I accepted above that the true number of IRA volunteers called ‘civilians’ might never been known. I also agree 100% that this is a process that should be left to peer review, not some chump like myself on the internet. My feeling however is that there is nobody actively scouring the databases to update it accordingly. That peer review you are talking about just doesn’t seem to be happening.

    Peter Taylor in his documentary ‘the Brits’ highlights the Brian Nelson episode. He says that Brian Nelson was in possession of intelligence that resulted in the targetting of ‘dozens’ of republicans :

    We know that the Republicans would disown republicans if it suited. We know that the British want to bury the Nelson story (and others like it) because of the accusations of collusion. Is it not obvious that we don’t and may never know the full story?

    You shared some insight about yourself so I will share some too. I knew via work a former loyalist active in the 80s who pushed very hard for the loyalists to target actual Republicans. He acknowledges quite candidly that way too many civilians were dying in ‘retaliations’ and not enough of the ‘enemy’. But he also says that plenty of IRA men went to their graves as civilians – and based on the ‘new’ evidence, I feel fairly sure he wasn’t bullshitting me.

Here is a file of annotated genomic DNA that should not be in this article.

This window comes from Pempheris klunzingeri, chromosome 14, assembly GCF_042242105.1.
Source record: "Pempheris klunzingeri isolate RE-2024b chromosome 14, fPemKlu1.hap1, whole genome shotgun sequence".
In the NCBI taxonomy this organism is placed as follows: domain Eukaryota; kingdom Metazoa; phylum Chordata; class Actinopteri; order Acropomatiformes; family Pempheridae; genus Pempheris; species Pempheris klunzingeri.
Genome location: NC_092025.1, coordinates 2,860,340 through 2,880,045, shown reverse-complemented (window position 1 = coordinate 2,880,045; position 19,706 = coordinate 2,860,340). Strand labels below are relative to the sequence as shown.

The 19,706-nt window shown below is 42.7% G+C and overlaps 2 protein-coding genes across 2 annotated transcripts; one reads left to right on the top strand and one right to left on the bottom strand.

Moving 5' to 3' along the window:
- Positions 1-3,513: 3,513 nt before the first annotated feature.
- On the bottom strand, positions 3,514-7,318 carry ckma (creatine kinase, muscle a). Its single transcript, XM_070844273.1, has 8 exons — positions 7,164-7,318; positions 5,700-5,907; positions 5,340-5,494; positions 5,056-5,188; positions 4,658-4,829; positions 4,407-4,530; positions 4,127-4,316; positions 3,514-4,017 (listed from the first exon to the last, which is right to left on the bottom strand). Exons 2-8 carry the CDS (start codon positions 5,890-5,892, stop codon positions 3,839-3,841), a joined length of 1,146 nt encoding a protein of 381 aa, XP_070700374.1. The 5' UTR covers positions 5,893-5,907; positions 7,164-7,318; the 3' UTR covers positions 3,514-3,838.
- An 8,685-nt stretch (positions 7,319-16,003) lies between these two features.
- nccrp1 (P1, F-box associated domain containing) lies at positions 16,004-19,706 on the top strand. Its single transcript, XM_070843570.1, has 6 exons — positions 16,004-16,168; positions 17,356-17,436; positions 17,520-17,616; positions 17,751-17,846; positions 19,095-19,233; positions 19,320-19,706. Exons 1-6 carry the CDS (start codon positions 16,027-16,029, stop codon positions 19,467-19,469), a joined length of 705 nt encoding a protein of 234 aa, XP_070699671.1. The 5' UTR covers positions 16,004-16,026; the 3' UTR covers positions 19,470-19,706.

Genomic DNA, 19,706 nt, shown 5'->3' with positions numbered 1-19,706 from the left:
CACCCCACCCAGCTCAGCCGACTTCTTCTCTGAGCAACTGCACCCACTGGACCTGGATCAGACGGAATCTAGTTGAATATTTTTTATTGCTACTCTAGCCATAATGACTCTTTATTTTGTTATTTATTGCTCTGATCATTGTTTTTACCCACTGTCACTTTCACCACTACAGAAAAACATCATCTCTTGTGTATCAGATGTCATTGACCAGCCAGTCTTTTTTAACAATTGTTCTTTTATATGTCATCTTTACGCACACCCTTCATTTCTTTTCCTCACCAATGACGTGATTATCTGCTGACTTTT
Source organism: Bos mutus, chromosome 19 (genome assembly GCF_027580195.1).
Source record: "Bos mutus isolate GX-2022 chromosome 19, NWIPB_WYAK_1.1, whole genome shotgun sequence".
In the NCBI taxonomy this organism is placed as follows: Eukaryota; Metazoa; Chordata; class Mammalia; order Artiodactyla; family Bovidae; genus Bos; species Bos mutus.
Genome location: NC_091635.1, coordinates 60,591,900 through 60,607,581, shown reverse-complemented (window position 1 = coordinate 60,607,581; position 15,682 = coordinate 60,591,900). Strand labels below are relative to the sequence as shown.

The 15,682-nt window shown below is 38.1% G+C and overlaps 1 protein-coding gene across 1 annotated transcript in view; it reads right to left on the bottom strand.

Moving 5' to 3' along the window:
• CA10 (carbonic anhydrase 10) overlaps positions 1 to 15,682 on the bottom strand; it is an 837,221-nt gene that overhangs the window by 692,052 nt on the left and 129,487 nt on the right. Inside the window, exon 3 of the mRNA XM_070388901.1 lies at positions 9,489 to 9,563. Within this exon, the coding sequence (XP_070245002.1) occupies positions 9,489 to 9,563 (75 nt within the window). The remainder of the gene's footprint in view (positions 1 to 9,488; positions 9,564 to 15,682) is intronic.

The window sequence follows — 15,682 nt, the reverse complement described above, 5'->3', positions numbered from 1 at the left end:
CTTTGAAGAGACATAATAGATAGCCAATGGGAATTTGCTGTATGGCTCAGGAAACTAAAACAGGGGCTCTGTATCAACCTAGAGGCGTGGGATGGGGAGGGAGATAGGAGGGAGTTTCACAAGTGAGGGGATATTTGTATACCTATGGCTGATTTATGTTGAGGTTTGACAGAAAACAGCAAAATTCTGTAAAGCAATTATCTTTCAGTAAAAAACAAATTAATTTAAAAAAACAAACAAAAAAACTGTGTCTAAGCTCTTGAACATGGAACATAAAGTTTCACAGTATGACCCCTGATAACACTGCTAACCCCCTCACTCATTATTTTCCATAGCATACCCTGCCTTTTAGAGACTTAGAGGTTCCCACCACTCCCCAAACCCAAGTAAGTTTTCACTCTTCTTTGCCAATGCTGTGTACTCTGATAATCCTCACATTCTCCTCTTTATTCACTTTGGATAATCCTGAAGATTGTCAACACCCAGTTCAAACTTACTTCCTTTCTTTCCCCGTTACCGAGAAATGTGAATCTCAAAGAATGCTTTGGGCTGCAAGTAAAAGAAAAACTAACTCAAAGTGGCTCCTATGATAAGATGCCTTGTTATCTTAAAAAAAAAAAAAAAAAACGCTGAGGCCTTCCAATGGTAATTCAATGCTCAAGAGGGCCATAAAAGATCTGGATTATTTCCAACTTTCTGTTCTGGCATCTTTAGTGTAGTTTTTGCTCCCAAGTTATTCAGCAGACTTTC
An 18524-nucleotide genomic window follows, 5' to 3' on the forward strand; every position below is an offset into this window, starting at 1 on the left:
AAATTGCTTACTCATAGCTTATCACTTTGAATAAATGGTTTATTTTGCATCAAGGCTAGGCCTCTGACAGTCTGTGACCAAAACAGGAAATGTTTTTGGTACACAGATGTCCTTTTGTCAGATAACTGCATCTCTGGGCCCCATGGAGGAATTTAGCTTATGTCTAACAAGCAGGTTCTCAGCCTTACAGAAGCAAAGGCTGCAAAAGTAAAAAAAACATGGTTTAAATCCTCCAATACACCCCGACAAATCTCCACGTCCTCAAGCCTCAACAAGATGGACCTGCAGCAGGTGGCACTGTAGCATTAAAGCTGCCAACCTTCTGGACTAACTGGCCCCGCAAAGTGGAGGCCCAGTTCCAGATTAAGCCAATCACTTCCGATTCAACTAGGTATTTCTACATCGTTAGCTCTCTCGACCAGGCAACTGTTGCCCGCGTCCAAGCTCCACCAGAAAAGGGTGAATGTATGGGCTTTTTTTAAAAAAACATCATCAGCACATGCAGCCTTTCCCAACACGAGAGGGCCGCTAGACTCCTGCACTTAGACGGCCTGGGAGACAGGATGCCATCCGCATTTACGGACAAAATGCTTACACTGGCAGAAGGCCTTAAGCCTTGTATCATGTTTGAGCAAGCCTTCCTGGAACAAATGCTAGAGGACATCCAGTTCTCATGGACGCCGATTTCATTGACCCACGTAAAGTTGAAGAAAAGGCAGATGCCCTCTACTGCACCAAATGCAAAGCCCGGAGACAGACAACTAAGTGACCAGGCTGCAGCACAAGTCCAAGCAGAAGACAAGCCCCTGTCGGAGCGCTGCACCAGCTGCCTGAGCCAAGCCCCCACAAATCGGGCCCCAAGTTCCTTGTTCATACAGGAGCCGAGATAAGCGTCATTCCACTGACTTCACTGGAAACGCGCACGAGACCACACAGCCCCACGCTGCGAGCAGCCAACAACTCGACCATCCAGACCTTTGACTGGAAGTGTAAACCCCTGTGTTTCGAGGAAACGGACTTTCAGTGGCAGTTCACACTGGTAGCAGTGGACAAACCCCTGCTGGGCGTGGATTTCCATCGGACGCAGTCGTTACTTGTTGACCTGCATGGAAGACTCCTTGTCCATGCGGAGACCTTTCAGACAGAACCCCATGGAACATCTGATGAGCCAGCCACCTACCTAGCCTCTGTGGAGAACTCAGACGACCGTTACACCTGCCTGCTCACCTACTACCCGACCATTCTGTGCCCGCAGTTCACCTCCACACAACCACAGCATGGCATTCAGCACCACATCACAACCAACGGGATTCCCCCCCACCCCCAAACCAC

PS – happy Easter

  • grumpy oul man

    So explain to me,unionisms violence does not provoke but Republican violence does,
    This is MUs line which has many interesting theories attached to it.
    1/unionisms violence, has a cause but no effect.
    2/Republican violence has effect but no cause.
    3/the troubles started when nationlists started shooting back.
    To think that killing people and burning houses would not be provacative and not result in violence from the people attacked is just wrong.